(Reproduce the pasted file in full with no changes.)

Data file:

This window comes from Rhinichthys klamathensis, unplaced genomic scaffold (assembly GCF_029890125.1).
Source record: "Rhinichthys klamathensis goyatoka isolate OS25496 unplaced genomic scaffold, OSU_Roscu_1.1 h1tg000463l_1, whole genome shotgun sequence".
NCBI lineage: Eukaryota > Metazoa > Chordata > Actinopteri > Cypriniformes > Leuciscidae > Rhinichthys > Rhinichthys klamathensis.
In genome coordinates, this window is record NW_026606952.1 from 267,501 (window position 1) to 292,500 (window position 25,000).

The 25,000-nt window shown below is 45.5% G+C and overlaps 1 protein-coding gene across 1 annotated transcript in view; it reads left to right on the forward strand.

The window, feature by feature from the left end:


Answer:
This window comes from Rhinichthys klamathensis, unplaced genomic scaffold (assembly GCF_029890125.1).
Source record: "Rhinichthys klamathensis goyatoka isolate OS25496 unplaced genomic scaffold, OSU_Roscu_1.1 h1tg000463l_1, whole genome shotgun sequence".
NCBI lineage: Eukaryota > Metazoa > Chordata > Actinopteri > Cypriniformes > Leuciscidae > Rhinichthys > Rhinichthys klamathensis.
In genome coordinates, this window is record NW_026606952.1 from 267,501 (window position 1) to 292,500 (window position 25,000).

The 25,000-nt window shown below is 45.5% G+C and overlaps 1 protein-coding gene across 1 annotated transcript in view; it reads left to right on the forward strand.

The window, feature by feature from the left end: